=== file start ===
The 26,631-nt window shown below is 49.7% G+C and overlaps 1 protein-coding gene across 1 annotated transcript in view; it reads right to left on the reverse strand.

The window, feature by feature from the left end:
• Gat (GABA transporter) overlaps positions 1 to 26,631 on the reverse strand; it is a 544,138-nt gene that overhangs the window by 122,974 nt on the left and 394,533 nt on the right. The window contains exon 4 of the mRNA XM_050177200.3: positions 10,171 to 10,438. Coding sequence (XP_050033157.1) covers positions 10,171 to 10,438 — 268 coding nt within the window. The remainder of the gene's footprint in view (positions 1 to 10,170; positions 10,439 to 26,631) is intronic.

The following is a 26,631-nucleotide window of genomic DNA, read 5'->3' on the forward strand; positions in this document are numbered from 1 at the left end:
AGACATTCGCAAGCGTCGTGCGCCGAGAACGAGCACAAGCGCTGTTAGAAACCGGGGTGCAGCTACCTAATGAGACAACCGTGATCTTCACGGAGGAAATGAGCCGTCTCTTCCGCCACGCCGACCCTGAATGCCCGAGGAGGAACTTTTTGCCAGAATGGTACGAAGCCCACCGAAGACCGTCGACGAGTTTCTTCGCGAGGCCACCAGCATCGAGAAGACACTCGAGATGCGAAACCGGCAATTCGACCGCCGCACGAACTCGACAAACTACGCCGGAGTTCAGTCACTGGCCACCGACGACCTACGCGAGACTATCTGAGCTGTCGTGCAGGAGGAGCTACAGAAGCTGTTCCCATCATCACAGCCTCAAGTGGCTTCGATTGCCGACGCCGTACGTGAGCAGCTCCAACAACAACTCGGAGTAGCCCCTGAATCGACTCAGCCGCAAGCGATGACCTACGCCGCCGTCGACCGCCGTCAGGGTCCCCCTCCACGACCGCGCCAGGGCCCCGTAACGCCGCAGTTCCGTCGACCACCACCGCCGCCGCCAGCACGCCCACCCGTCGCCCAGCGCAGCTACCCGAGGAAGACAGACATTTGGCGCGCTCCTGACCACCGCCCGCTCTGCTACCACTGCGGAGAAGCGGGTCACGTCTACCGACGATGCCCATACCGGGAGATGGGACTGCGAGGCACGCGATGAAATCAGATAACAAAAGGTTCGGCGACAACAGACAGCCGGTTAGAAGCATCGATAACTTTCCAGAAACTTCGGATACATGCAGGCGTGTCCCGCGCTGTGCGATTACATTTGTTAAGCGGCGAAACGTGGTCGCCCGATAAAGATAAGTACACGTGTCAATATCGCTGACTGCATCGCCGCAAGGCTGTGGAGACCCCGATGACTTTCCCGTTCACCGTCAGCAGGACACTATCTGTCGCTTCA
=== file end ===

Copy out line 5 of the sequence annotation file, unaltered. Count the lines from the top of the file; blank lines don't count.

AGACATTCGCAAGCGTCGTGCGCCGAGAACGAGCACAAGCGCTGTTAGAAACCGGGGTGCAGCTACCTAATGAGACAACCGTGATCTTCACGGAGGAAATGAGCCGTCTCTTCCGCCACGCCGACCCTGAATGCCCGAGGAGGAACTTTTTGCCAGAATGGTACGAAGCCCACCGAAGACCGTCGACGAGTTTCTTCGCGAGGCCACCAGCATCGAGAAGACACTCGAGATGCGAAACCGGCAATTCGACCGCCGCACGAACTCGACAAACTACGCCGGAGTTCAGTCACTGGCCACCGACGACCTACGCGAGACTATCTGAGCTGTCGTGCAGGAGGAGCTACAGAAGCTGTTCCCATCATCACAGCCTCAAGTGGCTTCGATTGCCGACGCCGTACGTGAGCAGCTCCAACAACAACTCGGAGTAGCCCCTGAATCGACTCAGCCGCAAGCGATGACCTACGCCGCCGTCGACCGCCGTCAGGGTCCCCCTCCACGACCGCGCCAGGGCCCCGTAACGCCGCAGTTCCGTCGACCACCACCGCCGCCGCCAGCACGCCCACCCGTCGCCCAGCGCAGCTACCCGAGGAAGACAGACATTTGGCGCGCTCCTGACCACCGCCCGCTCTGCTACCACTGCGGAGAAGCGGGTCACGTCTACCGACGATGCCCATACCGGGAGATGGGACTGCGAGGCACGCGATGAAATCAGATAACAAAAGGTTCGGCGACAACAGACAGCCGGTTAGAAGCATCGATAACTTTCCAGAAACTTCGGATACATGCAGGCGTGTCCCGCGCTGTGCGATTACATTTGTTAAGCGGCGAAACGTGGTCGCCCGATAAAGATAAGTACACGTGTCAATATCGCTGACTGCATCGCCGCAAGGCTGTGGAGACCCCGATGACTTTCCCGTTCACCGTCAGCAGGACACTATCTGTCGCTTCA